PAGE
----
Does stress lead to cancer? It is possible

Published 30.04.2019 00:10

"Stress is the cause of all illness" is a common phrase most Turkish mothers tell their children; it turns out they are not entirely wrong. As we struggle to get through the chaos of everyday life, our stress level rise and over time when stress becomes chronic, it can harm the body, causing everything from inflammation to cardiometabolic diseases. However, some argue that stress also plays a huge role in cancer, but how so?

Studies suggest several ways that stress may influence cancer development, says Shelley Tworoger, an associate professor of population science at the Moffitt Cancer Center. In those who already have certain types of cancer, stress can accelerate progression and worsen outcomes, increasing evidence suggests. However, there are more questions about whether or not chronic stress can cause cancer in the first place, according to an article published by Live Science.

The U.S. based National Cancer Institute, on the other hand, suggests that there is not enough evidence to link cancer to stress. In fact, a certain amount of stress is very healthy for our body and helps human beings as well as other living creatures react to dangerous situations. During a stressful situation, the body turns on two key pathways: The sympathetic nervous system, which triggers the fight or flight response and the hypothalamic pituitary adrenal (HPA) axis, which releases a key stress hormone called cortisol.

However, according to Tworoger when stress becomes chronic and extreme anxiety turns into a reality of our normal life, a huge amount of the stress hormone is released into our body, which is not designed to handle that much stress. Indeed stress weakens the immune system and creates the perfect place for cancer cells to duplicate.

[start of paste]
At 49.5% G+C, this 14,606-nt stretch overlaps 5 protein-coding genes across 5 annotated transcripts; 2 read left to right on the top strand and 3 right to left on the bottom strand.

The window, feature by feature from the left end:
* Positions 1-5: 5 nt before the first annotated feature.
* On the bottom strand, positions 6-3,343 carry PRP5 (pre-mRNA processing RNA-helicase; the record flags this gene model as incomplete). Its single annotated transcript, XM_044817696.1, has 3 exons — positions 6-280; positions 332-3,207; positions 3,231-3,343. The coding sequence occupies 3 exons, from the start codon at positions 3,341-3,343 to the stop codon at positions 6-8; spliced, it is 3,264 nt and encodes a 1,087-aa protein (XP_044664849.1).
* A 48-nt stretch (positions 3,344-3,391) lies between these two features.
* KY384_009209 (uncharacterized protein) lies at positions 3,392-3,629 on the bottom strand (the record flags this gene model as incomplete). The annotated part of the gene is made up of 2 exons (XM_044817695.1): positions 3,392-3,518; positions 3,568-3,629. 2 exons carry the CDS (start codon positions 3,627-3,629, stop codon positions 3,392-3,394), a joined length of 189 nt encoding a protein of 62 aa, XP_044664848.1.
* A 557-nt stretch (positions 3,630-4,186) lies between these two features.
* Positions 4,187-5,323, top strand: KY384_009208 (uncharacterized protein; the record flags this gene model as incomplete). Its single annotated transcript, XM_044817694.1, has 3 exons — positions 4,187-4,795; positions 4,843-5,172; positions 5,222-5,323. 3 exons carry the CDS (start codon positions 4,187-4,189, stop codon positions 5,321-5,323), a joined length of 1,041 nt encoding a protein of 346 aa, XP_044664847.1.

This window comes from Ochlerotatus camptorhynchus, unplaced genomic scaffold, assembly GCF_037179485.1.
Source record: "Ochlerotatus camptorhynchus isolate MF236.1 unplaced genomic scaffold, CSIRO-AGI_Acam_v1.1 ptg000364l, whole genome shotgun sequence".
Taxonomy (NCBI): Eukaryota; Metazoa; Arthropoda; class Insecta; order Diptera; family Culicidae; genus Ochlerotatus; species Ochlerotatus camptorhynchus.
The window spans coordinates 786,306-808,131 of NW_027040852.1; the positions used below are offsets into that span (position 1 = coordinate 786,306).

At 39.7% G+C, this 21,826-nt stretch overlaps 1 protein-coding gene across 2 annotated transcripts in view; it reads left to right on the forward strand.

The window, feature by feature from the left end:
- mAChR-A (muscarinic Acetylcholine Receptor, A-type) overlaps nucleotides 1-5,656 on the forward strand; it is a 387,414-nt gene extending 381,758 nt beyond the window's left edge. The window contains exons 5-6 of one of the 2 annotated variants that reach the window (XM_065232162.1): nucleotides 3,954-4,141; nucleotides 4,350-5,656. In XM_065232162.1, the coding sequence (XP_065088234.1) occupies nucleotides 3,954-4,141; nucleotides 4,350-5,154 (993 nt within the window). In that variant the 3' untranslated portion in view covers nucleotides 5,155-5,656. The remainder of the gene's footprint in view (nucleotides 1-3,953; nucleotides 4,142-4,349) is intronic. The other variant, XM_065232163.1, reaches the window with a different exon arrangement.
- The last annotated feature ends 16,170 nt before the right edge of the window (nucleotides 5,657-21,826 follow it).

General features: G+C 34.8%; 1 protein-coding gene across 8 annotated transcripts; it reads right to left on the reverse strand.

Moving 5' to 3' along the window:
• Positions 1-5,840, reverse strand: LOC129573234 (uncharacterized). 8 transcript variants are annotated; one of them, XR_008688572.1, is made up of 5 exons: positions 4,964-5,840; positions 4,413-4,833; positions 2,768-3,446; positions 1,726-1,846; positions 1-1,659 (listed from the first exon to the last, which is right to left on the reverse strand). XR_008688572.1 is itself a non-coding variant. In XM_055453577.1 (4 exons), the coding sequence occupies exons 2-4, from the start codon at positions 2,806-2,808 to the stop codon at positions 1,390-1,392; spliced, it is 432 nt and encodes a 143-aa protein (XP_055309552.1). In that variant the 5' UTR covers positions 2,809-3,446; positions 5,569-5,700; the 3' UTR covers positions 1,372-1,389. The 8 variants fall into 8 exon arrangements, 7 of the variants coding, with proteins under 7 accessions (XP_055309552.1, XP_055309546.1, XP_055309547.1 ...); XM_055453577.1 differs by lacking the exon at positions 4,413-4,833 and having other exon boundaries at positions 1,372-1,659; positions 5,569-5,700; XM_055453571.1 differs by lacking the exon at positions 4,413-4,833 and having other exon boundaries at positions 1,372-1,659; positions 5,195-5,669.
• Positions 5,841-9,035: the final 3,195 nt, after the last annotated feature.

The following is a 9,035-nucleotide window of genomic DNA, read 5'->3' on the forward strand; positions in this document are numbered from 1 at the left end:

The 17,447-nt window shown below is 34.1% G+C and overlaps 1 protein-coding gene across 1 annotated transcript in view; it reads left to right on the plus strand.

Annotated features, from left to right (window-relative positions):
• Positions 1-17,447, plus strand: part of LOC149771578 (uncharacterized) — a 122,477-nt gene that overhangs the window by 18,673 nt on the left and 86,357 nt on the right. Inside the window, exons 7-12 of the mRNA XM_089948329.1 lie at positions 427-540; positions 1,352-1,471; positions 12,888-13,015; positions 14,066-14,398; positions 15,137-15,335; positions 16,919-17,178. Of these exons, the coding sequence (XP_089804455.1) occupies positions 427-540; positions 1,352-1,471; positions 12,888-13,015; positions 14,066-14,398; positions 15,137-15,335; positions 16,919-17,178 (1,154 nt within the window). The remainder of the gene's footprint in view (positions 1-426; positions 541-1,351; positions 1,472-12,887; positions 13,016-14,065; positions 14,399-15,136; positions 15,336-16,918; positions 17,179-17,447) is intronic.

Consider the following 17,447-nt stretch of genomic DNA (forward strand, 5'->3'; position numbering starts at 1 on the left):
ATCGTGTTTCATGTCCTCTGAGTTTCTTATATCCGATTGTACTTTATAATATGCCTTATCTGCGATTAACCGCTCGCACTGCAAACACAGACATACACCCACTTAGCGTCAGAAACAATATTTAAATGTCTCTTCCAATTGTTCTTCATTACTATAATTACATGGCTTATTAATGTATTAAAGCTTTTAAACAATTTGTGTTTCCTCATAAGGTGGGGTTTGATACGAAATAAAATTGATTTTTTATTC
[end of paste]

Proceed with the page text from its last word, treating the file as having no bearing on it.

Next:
The long-term release of stress hormones can also induce DNA damage and affect DNA repair, said Melanie Flint, a senior lecturer in immunopharmacology at the University of Brighton, U.K., who also spoke at the annual American Association for Cancer Research meeting in Atlanta.

A Japanese study published in 2017 in the journal Scientific Reports looked at the correlation between stress levels and cancer in more than 100,000 people. They found no association between short-term stress and cancer incidence but found that individuals, specifically men, who consistently had high-stress levels for a long time, had an 11 percent greater risk of developing cancer than those with consistently low-stress levels.

Cancer remains a major threat to public health across the world. Some 9.6 million people die from cancer every year and at least one-third of common cancers are preventable according to experts who point out that cancer is the second-leading cause of deaths worldwide. In Turkey, around 164,000 people are diagnosed with cancer every year, roughly 450 people on a daily basis.

As a total cure for all types of cancer still remains elusive, early diagnosis and raising public awareness about the causes of the disease are key to the fight against cancer.

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